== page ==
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The Homeowners Column
A Flurry of Activities for May Days in the Garden
State Master Gardener Coordinator
First I am compelled to apologize to all the honeys out there that will be the "gleeful" recipients of the following "honey do" list. Sorry but as in life, so goes the garden. Timing is everything and every hive has its worker bees.
Remove spent flowers on spring flowering bulbs such as tulips and daffodils, but wait until leaves turn yellow before removing. Make notes now of where additional spring bulbs can be planted in October.
Travel to Allerton Park in Monticello to
enjoy the bodacious blooms in the peony garden. These new cultivars do not
require staking or caging.
Finish planting annual flowers. Plant tropical water lilies when water temperature is over 55º F.
Over-wintered tender annuals or tropicals such as hibiscus, gardenia, mandevilla, and geranium may be pruned, cleaned, fertilized, and moved outdoors in mid-May.
Begin pinching top 1-2 inches of new growth on chrysanthemums to encourage full bushy plants. Stop pinching in early July.
With clump-forming perennial flowers such as asters, beebalm, and tall phlox pinch out the top growth of the front half of the clump. This technique extends the bloom time as the front half blooms about 2 weeks later and also shapes the clump into attractive tiers.
Finish dividing and moving perennial plants. Wait until August to divide iris and September to divide peonies.
Experiment with removing a few inches of the top growth of tall sedum to keep it from flopping apart. If this is not successful, dividing plants may be needed.
Severely prune sage, butterfly bush, lavender, Russian sage, and Caryopteris to stimulate growth.
If not accomplished in April, fertilize in early May with one pound of actual nitrogen per 1,000 square feet. Slow release nitrogen forms are preferred.
Finish any seeding.
Pick strawberries and keep plants watered.
Mulch blueberries and keep watered as they form fruit.
Pinch azalea and rhododendron blossoms as they fade. Fertilize after bloom with fertilizer for acid-loving plants.
Prune spring flowering shrubs such as lilac, weigela, viburnum, and forsythia soon after bloom using renewal method by pruning oldest stems to the ground.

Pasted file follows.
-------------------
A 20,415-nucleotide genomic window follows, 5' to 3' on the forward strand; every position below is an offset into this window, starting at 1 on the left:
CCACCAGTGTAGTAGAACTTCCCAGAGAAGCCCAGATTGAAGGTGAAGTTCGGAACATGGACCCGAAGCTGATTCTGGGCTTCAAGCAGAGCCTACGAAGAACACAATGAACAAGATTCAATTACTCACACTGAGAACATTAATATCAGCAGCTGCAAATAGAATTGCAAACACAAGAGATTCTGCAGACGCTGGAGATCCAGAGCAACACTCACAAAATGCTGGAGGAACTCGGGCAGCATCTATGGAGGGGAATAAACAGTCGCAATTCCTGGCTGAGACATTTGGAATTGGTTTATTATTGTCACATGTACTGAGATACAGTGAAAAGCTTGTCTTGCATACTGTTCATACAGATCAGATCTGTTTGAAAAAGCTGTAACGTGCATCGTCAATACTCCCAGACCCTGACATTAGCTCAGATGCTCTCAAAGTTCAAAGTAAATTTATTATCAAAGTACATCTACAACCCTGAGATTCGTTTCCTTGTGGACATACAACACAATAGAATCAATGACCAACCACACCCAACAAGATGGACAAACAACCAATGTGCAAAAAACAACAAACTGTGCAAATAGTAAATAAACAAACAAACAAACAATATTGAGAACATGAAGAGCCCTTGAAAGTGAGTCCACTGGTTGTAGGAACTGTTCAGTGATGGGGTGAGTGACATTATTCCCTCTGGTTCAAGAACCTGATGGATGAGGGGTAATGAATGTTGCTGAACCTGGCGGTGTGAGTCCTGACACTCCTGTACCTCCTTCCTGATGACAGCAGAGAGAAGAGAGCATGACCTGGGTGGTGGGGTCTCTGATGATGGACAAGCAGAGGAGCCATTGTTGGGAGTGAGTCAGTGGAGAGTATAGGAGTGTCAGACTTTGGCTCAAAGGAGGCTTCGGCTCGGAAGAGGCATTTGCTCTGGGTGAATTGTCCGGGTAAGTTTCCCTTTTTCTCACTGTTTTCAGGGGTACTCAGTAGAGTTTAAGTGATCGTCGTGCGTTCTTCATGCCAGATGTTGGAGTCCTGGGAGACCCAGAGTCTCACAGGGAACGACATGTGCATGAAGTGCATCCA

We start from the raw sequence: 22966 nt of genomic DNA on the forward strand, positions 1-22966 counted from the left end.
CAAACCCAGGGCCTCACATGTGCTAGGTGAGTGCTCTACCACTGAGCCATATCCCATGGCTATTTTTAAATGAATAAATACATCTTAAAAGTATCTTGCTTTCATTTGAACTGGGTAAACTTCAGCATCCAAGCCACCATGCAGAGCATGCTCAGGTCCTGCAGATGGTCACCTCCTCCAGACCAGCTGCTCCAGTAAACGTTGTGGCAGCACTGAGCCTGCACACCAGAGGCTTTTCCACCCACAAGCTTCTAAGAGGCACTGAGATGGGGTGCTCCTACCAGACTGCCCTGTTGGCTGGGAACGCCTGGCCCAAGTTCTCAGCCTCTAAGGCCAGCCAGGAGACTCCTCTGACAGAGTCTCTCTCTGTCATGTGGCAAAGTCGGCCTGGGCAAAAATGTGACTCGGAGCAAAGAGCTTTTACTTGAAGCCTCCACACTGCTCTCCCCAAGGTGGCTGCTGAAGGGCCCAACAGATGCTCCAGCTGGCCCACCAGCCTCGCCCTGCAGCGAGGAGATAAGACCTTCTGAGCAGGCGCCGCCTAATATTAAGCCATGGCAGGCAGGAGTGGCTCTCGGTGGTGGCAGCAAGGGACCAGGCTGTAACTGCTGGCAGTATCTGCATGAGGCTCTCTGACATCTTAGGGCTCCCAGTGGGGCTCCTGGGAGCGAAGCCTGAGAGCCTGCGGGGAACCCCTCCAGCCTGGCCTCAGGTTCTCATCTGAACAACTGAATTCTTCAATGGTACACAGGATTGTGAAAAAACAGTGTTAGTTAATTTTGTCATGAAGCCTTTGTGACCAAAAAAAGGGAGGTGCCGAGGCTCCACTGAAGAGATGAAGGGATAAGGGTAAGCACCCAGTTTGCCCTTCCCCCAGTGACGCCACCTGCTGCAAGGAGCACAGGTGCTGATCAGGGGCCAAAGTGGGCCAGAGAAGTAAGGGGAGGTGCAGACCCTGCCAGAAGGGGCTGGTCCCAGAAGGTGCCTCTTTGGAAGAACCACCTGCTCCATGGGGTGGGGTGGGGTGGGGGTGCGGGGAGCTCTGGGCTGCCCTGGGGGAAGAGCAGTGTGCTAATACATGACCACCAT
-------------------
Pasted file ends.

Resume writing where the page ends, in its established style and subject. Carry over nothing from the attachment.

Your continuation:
Monitor pines especially Scotch and mugho for caterpillar-like sawfly larvae on new shoots. Hand removal is effective or insecticide sprays of spinosad, neem oil or permethrin.
Scout for pine needle scale and oystershell scale crawlers by circling stems with inverted black tape. Young crawlers are usually present as bridal wreath spirea is in late bloom or has finished bloom, typically late May. Timing is crucial for scale control since sprays are most effective on the young crawlers. Insecticides to use include insecticidal soaps and summer oil sprays.
Early June scout for and spray euonymus scale when catalpa starts to bloom.
Mid-May plant sweet corn, squash, tomatoes, eggplant, sweet potato, and other warm loving crops. Allow recommended space between plants to lessen disease and crowding.
To allow root development, thin carrots, radishes and beets to 1-3 inches apart depending on size of variety.
Continue to harvest asparagus and rhubarb through May and into June. A full harvest season is 8-10 weeks starting in spring.
Plant transplants or seeds of annual herbs such as basil and dill. Sow extra dill or parsley for the swallowtail caterpillars.
Mulch with organic mulches such as wood chips to reduce weeding and conserve moisture.
Be sure to read, understand, and follow all pesticide label directions.
Set up rain barrels and compost bins.
City of Urbana, City of Champaign and University of Illinois Extension compost bin and rain barrel sale Saturday, May 16, 2015 from 9 a.m. to 3 p.m. in the parking lot on the corner of S. Vine St. and E. Green St. in Urbana. (north of the City building, across from Lincoln Square). Compost bins are $50 and rain barrels are $60. Rebates available for Champaign and Urbana residents.